I get a lot of questions from aspiring makeup artists asking for tips on building their makeup kit. This actually isn't an easy question because there are a lot of parts to the kit. Each artist also has their own preferences for tools and specific types of clients they work with.
However, for beginning makeup artists...most artists actually, there are a few essentials. I decided to focus this post on Disposable Makeup Applicators. These come in handy especially when you work on larger gigs (i.e. weddings, fashion shows) where you don't have time to clean your brushes. Also, some products need disposable applicators because you cannot double dip for sanitary reasons (i.e. mascara).
Disposable Makeup Applicators often come in sets...sometimes 5, 10, 25, 50, 100, even 1000. Keep this in mind when purchasing. That way, you can get the most value for your money. I like to buy in bulk because it's cheaper that way...and I can also save on shipping costs.
Q-Tips: You can buys these at any drugstore. You don't necessarily need to get the Q-Tip name brand, but be wary of some of the cheaper ones because they don't contain as much cotton at the ends and it can poke clients. I love using these for a variety of purposes. I use them to clean up eyeshadow, clean up around the lips...smudge eyeliner. They're an essential in my kit.
You can also get the q-tip applicators which are geared for beauty. One end has a pointed tip and the other has a flatter bud. You can use the pointed tip for getting precise application of liner and detail work. The wider end can be used to apply product as well. I usually find these in the makeup aisle with the sponges and puffs.
Makeup Wipes - There are so many brands of makeup wipes and everyone has their favorites. MAC seems to be pretty popular but I've recently discovered my new HG wipes...the Kirkland Brand makeup wipes. They are 100 times better and are way cheaper even when bought in bulk. I talk about them in an upcoming favorites video so I won't go into too much detail. You can find multiple brands like Ponds, Neutrogena, Oil of Olay at the drugstore...and they all have their own brand of wipes. Some also like to buy baby wipes or wet wipes. I use those for cleaning hands and palettes, but I prefer to use makeup wipes on client's faces. I like to have every client wipe off their face makeup and any trails of oil and dirt before I start the makeup application. That way, I have a fresh slate to work with.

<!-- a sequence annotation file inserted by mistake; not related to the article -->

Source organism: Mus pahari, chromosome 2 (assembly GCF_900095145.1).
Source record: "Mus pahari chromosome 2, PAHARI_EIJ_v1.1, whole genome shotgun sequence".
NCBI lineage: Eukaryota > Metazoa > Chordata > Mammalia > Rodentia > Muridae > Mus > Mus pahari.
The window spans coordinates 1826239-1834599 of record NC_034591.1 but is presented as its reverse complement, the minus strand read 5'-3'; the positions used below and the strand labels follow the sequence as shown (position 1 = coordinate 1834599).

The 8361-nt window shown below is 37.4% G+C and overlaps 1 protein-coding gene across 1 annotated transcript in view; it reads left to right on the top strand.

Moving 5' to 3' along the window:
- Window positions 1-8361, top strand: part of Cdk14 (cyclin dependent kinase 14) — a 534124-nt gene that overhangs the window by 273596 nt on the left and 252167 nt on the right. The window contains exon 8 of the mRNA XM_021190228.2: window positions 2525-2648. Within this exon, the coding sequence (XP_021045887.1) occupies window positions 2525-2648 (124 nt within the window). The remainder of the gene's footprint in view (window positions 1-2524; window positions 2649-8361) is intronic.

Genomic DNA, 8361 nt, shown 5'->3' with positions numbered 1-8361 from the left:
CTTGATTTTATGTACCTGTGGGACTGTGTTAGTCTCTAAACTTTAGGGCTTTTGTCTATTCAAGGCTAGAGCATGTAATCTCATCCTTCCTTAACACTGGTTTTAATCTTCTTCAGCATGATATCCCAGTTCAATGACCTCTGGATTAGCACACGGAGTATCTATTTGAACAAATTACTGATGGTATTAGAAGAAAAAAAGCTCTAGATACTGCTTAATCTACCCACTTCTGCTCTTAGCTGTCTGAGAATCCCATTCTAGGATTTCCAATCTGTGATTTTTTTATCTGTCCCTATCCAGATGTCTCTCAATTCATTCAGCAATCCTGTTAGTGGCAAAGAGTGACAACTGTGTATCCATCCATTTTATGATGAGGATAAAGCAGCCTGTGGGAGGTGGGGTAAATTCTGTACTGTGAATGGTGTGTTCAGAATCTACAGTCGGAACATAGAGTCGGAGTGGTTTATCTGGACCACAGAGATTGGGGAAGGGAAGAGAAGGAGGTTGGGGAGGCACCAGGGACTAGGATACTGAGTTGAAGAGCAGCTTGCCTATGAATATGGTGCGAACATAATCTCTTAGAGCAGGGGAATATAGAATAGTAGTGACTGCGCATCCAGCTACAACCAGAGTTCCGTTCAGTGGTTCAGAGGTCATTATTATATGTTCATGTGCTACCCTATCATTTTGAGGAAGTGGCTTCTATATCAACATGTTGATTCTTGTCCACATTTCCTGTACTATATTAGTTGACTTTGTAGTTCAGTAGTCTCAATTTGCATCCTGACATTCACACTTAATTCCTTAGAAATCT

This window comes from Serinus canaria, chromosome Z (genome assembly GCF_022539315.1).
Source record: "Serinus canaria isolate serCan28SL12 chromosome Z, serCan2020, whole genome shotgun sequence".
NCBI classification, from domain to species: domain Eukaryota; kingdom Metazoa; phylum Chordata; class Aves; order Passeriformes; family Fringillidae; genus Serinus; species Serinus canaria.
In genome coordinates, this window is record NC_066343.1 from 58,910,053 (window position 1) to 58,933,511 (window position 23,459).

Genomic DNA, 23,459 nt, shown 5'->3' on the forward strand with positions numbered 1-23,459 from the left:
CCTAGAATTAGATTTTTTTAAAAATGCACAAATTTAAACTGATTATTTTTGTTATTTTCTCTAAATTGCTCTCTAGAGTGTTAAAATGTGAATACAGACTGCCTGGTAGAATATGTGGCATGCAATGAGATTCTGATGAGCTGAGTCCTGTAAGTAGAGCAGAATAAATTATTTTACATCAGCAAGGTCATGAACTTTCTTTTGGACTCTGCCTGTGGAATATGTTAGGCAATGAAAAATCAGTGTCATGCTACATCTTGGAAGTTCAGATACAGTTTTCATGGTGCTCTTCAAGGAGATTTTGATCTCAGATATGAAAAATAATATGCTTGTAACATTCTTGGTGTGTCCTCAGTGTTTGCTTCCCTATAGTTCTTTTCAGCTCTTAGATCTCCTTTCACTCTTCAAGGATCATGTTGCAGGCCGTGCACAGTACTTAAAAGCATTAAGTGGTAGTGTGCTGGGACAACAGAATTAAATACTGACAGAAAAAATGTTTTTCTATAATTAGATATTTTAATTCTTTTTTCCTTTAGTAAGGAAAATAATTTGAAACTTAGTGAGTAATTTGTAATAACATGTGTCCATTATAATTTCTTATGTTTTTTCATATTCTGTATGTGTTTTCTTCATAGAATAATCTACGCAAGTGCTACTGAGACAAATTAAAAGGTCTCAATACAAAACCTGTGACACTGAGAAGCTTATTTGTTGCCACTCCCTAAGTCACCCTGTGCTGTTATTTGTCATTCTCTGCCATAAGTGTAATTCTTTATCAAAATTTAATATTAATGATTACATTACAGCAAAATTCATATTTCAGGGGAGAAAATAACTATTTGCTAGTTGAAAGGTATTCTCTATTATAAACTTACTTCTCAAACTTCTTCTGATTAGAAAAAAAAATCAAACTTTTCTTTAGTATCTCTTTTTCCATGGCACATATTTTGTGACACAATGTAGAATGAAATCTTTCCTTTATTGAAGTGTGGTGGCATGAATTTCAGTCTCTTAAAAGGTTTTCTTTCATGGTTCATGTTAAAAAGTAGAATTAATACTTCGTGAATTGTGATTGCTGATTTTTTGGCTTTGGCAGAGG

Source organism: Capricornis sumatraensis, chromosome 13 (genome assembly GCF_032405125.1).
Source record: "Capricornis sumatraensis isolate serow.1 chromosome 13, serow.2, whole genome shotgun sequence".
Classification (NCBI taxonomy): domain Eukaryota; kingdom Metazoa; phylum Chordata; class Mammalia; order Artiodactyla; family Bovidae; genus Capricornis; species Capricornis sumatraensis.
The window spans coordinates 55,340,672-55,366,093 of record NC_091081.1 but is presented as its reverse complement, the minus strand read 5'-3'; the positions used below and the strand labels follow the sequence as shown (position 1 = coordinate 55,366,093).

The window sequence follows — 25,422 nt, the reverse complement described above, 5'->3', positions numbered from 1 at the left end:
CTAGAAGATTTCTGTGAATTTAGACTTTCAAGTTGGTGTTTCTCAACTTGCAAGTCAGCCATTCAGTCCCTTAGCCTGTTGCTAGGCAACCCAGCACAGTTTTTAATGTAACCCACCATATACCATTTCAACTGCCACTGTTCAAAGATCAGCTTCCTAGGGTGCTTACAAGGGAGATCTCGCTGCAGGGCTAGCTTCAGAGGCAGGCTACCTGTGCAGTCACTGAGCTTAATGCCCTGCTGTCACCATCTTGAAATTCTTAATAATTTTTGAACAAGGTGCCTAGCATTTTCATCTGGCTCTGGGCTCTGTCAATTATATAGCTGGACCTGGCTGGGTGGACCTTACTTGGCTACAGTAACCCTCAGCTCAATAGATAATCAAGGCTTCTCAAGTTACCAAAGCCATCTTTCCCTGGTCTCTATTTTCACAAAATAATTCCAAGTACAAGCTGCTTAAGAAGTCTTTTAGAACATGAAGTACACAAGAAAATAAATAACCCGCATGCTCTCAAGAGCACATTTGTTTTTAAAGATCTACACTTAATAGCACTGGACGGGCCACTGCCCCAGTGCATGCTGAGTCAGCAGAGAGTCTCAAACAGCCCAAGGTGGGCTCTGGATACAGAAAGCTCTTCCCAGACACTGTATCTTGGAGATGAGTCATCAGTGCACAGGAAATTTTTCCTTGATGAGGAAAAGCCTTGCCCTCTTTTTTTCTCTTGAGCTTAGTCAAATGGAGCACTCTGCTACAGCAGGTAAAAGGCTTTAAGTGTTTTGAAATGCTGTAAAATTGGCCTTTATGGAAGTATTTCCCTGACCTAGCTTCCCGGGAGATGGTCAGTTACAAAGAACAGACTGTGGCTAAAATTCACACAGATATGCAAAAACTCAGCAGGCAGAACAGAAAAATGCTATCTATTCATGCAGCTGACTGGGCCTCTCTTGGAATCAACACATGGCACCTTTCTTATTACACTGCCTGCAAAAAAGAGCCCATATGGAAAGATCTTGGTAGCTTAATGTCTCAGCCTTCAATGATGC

Makeup Cleansing Tips - These applicators are optional but I thought I'd share them with you just in case you were interested. These are essentially q-tips that are pre-soaked with makeup remover solution. They cut out the extra step of having to wet your q-tips with makeup remover. I've found that these have come in handy when doing big gigs where I have to move fast. I actually love MAC's cleansing tips. They work great at cleaning up smudged liner or lipstick. They also sell a cheaper brand called Swab Plus at drugstores. These are a little different since you have to bend the tip to get the solution to flow to both ends. I actually find these a bit greasy but they are cheaper.
Disposable Eyeliner Applicators: I recently purchased a bunch of these on ebay. I typically use a small eyeliner brush when applying gel and liquid liner. With those kind of brushes, you have to clean off the product in between uses or it doesn't work as well. I always like to cut some time out of my makeup application and decided to try these out. I have the same ones you might have seen at MAC. To be honest, I haven't tried them yet, but I plan on using them for an upcoming wedding. This would be great if you do use a lot of gel or liquid liner products.
Disposable Spatulas: I remember buying these in my kit when I first started. These spatulas are used for scooping out cream products like cream foundation or lipstick. I actually bought a pack of about 10 from Sallys. However, I've moved onto using the Steel Palette knives. I find them easier to clean and they work better. However, if you have a project which requires scooping of a lot of different products this might be good for you. Also, this would be good for beginners just starting out. Since these are plastic, you can clean them and reuse.
Powder Puffs: Puffs are great for setting and touching up makeup. They come in a variety of sizes from small to large. I actually recently bought a set of 25 from ebay which are about 1 inch wide. I like them because they have a ribbon on the top (like the picture below) so that you can slide this on your pinky when working on clients. That way, if you need to rest your hand on your client during makeup application, the oils from your fingers won't disturb the makeup. I don't use the larger puffs unless I do blotting or touch ups. I do find that these will apply a heavier layer of powder than most brushes...so if you are doing some kind of clown makeup or a theatrical look, these would be perfect for you.